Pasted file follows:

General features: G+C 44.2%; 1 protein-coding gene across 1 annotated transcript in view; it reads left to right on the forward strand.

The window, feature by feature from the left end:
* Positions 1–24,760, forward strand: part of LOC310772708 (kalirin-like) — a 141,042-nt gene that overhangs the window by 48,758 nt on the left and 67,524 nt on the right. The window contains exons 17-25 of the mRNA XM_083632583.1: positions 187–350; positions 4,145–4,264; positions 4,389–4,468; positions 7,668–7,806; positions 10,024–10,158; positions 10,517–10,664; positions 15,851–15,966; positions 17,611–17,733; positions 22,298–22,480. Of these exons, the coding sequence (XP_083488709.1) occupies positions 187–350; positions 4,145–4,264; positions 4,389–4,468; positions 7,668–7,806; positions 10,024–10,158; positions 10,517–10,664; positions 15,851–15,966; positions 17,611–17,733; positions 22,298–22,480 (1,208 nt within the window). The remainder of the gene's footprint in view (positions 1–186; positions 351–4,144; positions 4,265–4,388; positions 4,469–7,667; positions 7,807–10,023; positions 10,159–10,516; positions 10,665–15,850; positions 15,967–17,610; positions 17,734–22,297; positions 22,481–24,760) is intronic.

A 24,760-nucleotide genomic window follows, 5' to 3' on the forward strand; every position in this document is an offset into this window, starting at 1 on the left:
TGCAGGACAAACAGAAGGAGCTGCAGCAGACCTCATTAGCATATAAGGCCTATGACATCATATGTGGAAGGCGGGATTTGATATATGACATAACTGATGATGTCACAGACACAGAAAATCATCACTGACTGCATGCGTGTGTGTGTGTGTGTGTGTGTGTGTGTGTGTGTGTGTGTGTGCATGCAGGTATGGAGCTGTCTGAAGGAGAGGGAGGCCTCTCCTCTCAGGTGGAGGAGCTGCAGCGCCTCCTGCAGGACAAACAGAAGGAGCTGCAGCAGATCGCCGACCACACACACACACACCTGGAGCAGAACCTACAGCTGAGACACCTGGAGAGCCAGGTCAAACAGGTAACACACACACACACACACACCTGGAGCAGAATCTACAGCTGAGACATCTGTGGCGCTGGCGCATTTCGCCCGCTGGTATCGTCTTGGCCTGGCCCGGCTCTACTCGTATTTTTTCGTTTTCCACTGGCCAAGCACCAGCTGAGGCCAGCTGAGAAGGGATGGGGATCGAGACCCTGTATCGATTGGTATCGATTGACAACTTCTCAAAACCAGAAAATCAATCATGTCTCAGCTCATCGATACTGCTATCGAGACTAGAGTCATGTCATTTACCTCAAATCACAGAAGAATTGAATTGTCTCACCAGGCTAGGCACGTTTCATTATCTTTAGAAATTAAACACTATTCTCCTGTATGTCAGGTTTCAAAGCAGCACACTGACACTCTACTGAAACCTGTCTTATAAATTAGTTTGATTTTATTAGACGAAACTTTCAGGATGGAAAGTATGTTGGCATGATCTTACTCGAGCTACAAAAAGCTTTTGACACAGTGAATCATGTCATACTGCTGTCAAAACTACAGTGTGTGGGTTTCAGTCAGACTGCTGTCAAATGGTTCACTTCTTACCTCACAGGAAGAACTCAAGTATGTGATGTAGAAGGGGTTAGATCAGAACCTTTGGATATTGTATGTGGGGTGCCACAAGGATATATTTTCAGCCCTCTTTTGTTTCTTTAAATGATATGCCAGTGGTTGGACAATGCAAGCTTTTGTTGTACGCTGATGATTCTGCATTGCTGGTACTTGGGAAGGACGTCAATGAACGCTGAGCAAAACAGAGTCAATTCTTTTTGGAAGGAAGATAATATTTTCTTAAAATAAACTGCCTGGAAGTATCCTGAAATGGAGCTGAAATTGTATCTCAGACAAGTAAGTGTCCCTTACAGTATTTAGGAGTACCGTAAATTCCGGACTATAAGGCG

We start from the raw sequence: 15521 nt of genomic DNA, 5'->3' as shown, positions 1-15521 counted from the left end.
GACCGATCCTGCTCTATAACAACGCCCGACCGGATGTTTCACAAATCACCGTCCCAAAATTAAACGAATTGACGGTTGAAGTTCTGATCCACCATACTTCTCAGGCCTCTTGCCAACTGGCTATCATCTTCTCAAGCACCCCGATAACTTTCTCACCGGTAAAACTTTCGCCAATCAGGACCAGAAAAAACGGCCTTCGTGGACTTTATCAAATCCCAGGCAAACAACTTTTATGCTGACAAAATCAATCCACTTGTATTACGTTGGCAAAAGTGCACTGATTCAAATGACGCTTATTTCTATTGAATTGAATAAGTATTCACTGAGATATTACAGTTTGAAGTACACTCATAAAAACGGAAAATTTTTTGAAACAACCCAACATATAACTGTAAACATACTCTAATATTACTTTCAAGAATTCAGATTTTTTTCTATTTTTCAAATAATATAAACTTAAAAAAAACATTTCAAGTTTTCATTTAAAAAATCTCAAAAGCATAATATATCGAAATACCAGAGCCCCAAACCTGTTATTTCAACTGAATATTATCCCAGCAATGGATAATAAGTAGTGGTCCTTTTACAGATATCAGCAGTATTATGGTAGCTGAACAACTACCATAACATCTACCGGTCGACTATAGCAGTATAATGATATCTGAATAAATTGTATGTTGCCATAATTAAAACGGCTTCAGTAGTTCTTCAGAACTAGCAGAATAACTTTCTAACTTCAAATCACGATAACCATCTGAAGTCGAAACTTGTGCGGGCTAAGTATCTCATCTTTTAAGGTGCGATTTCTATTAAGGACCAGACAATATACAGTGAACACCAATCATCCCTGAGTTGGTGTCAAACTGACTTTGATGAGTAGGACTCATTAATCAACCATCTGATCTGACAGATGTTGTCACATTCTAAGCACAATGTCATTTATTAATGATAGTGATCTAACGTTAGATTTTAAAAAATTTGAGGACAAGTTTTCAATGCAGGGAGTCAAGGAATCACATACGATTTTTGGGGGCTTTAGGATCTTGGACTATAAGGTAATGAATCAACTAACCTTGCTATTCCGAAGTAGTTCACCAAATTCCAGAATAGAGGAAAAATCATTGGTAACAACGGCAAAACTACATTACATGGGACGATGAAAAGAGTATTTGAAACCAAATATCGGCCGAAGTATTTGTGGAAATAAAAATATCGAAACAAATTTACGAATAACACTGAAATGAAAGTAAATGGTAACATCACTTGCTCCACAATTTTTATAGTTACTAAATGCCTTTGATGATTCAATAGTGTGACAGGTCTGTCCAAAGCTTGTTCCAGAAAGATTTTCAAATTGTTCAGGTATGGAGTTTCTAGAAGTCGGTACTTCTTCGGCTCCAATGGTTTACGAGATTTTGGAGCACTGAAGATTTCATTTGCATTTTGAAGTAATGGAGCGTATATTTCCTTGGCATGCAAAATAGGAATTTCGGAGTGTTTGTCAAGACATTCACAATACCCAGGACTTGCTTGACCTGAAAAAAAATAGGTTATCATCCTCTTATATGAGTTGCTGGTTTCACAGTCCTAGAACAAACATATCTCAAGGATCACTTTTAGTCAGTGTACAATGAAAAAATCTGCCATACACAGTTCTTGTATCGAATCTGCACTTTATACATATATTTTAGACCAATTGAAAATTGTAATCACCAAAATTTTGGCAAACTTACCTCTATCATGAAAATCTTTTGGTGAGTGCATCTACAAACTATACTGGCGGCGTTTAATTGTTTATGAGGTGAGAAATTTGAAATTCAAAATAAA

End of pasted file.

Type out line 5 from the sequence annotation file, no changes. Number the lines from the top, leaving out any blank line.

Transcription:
TGCAGGACAAACAGAAGGAGCTGCAGCAGACCTCATTAGCATATAAGGCCTATGACATCATATGTGGAAGGCGGGATTTGATATATGACATAACTGATGATGTCACAGACACAGAAAATCATCACTGACTGCATGCGTGTGTGTGTGTGTGTGTGTGTGTGTGTGTGTGTGTGTGTGTGCATGCAGGTATGGAGCTGTCTGAAGGAGAGGGAGGCCTCTCCTCTCAGGTGGAGGAGCTGCAGCGCCTCCTGCAGGACAAACAGAAGGAGCTGCAGCAGATCGCCGACCACACACACACACACCTGGAGCAGAACCTACAGCTGAGACACCTGGAGAGCCAGGTCAAACAGGTAACACACACACACACACACACCTGGAGCAGAATCTACAGCTGAGACATCTGTGGCGCTGGCGCATTTCGCCCGCTGGTATCGTCTTGGCCTGGCCCGGCTCTACTCGTATTTTTTCGTTTTCCACTGGCCAAGCACCAGCTGAGGCCAGCTGAGAAGGGATGGGGATCGAGACCCTGTATCGATTGGTATCGATTGACAACTTCTCAAAACCAGAAAATCAATCATGTCTCAGCTCATCGATACTGCTATCGAGACTAGAGTCATGTCATTTACCTCAAATCACAGAAGAATTGAATTGTCTCACCAGGCTAGGCACGTTTCATTATCTTTAGAAATTAAACACTATTCTCCTGTATGTCAGGTTTCAAAGCAGCACACTGACACTCTACTGAAACCTGTCTTATAAATTAGTTTGATTTTATTAGACGAAACTTTCAGGATGGAAAGTATGTTGGCATGATCTTACTCGAGCTACAAAAAGCTTTTGACACAGTGAATCATGTCATACTGCTGTCAAAACTACAGTGTGTGGGTTTCAGTCAGACTGCTGTCAAATGGTTCACTTCTTACCTCACAGGAAGAACTCAAGTATGTGATGTAGAAGGGGTTAGATCAGAACCTTTGGATATTGTATGTGGGGTGCCACAAGGATATATTTTCAGCCCTCTTTTGTTTCTTTAAATGATATGCCAGTGGTTGGACAATGCAAGCTTTTGTTGTACGCTGATGATTCTGCATTGCTGGTACTTGGGAAGGACGTCAATGAACGCTGAGCAAAACAGAGTCAATTCTTTTTGGAAGGAAGATAATATTTTCTTAAAATAAACTGCCTGGAAGTATCCTGAAATGGAGCTGAAATTGTATCTCAGACAAGTAAGTGTCCCTTACAGTATTTAGGAGTACCGTAAATTCCGGACTATAAGGCG